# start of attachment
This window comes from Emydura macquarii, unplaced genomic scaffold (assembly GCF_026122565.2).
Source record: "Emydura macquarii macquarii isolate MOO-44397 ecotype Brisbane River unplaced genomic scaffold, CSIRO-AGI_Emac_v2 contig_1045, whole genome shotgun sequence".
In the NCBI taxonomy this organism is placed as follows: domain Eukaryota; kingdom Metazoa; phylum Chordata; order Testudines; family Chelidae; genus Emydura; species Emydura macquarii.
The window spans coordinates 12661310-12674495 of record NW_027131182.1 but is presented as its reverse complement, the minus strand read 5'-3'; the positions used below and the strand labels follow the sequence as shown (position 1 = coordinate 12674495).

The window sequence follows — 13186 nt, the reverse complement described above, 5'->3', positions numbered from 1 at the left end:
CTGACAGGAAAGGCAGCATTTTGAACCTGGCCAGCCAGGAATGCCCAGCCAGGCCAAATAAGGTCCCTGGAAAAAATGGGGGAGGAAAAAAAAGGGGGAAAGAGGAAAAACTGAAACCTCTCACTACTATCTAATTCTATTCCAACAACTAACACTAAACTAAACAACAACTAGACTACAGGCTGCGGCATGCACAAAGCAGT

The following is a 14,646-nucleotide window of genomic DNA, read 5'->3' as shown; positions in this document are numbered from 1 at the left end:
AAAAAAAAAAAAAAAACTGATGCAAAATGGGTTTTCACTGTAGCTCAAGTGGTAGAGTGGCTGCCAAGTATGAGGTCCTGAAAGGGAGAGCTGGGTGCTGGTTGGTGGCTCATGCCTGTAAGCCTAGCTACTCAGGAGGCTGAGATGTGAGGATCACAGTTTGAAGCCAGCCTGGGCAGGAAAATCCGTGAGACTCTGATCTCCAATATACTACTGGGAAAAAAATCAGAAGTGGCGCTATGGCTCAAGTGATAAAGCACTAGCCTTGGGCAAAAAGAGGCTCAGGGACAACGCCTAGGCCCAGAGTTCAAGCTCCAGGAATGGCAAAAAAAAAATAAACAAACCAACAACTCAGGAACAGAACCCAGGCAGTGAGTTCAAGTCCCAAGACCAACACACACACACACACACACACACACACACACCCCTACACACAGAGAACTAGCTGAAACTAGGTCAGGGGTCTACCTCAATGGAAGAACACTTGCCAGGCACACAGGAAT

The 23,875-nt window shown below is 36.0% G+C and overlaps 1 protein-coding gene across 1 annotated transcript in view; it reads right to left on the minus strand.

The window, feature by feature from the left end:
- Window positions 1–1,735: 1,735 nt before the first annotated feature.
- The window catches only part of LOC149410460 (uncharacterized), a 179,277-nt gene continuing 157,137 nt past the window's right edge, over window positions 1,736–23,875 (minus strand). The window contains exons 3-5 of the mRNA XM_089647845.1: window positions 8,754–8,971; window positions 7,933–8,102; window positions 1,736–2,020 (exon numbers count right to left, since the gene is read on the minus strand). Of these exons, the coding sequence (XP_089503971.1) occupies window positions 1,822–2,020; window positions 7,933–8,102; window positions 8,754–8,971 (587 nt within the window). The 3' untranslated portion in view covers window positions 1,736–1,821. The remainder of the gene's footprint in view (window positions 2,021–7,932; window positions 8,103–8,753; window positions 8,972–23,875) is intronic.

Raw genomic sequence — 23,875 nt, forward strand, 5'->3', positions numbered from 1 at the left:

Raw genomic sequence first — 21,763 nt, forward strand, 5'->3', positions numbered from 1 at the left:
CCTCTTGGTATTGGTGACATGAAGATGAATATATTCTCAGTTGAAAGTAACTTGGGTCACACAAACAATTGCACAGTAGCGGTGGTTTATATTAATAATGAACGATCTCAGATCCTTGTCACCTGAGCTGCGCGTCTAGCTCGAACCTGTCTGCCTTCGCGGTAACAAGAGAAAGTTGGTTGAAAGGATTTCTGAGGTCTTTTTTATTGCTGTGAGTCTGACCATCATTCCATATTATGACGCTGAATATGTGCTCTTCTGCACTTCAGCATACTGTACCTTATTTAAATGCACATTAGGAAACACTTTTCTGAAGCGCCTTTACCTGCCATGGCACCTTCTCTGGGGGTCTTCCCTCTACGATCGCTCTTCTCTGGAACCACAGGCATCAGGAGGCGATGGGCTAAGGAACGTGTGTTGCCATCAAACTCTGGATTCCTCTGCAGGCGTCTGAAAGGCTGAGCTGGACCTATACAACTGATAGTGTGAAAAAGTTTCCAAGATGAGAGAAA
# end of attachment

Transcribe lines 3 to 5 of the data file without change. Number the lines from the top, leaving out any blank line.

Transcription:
In the NCBI taxonomy this organism is placed as follows: domain Eukaryota; kingdom Metazoa; phylum Chordata; order Testudines; family Chelidae; genus Emydura; species Emydura macquarii.
The window spans coordinates 12661310-12674495 of record NW_027131182.1 but is presented as its reverse complement, the minus strand read 5'-3'; the positions used below and the strand labels follow the sequence as shown (position 1 = coordinate 12674495).

The window sequence follows — 13186 nt, the reverse complement described above, 5'->3', positions numbered from 1 at the left end: